United Nations Under-Secretary-General for Operational Support Atul Khare has wrapped up his four-day visit to Somalia, pledging that the UN will ramp up its support for stabilization efforts in the country.
“I am happy that the institutions of the government of Somalia are preparing themselves to assume the security responsibilities which are their sovereign responsibilities,” Khare said in a statement issued in the Somali capital of Mogadishu on Thursday evening.
He said the UN Support Office in Somalia (UNSOS) would do all in its power to ensure that the Somali security forces are able to take full control of security responsibilities as troops from the African Union (AU) Transition Mission in Somalia (ATMIS) gradually withdraw.
Khare stressed that for a successful transition to be achieved — as envisaged by the AU and the UN — Somali security forces must take over full security responsibilities from the ATMIS with the help of the UNSOS.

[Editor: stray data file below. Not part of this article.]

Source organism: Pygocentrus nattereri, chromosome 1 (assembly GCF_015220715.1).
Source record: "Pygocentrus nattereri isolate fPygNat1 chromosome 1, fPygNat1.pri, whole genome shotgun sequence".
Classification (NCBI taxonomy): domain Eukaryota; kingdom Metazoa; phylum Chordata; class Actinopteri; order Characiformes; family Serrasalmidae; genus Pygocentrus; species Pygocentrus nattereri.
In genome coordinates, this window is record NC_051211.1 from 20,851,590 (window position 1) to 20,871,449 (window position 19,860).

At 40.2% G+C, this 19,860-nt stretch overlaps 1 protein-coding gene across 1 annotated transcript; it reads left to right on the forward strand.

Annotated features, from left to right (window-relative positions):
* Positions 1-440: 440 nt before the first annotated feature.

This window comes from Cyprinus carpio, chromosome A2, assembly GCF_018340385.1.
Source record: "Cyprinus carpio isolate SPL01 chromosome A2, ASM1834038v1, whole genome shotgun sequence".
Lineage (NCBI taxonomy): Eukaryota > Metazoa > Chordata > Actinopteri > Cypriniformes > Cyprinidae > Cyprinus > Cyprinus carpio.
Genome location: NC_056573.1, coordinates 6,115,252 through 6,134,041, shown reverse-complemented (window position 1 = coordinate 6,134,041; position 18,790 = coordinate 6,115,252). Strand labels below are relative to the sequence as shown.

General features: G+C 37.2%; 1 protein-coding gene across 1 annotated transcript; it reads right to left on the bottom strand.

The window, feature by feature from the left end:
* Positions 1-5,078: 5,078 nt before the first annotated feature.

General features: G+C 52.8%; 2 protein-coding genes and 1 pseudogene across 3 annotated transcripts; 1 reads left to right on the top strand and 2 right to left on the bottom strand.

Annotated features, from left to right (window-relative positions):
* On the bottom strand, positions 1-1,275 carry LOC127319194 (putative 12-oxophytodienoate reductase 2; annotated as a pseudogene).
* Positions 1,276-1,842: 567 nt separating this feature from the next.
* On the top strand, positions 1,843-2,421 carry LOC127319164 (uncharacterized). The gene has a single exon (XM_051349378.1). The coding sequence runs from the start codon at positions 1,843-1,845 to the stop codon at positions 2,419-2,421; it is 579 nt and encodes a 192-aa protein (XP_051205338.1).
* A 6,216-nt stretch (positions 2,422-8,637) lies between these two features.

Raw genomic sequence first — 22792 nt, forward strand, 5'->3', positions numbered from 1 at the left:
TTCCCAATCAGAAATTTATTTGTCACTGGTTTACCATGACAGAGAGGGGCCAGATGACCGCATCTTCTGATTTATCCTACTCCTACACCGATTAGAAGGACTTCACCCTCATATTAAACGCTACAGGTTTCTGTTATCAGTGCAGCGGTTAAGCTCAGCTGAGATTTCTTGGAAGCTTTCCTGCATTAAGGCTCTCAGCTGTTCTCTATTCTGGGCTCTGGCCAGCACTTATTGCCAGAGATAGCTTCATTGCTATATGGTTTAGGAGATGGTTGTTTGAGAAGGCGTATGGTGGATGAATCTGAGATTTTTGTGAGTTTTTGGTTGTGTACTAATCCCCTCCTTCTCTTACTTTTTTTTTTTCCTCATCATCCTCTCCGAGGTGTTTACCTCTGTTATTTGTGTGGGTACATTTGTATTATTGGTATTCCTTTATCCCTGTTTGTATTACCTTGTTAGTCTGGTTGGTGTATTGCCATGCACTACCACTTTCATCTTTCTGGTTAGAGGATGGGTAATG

Khare, who also visited Dhusamareb, the capital of Galmudug State, and met with Somali President Hassan Sheikh Mohamud and other senior officials, discussed the ongoing military offensive against al-Shabab militants, ATMIS troop withdrawal, and UNSOS’ support in post-ATMIS Somalia.
“I am confident that under the leadership of the president, Somalia will win the war against al-Shabab and other armed groups that try to disturb the peace and security and thereby compromise the economic prosperity and development of this country,” Khare said.
He reiterated that the UNSOS would continue providing medical casualty evacuations for Somali security forces on the battlefield, adding that between Jan. 1 and the end of August, 739 casualty evacuations were conducted.
Somali Minister of State for Foreign Affairs Khalid Omar Ali thanked the UN for the logistical support offered in the ongoing transfer of security responsibilities. “We are growing up, and we hope the UN will help us to grow more and become self-sufficient,” Ali said.
The ATMIS is expected to scale down its troop numbers this month by a further 3,000 personnel after successfully withdrawing 2,000 troops and handing over six military bases to Somali forces in June.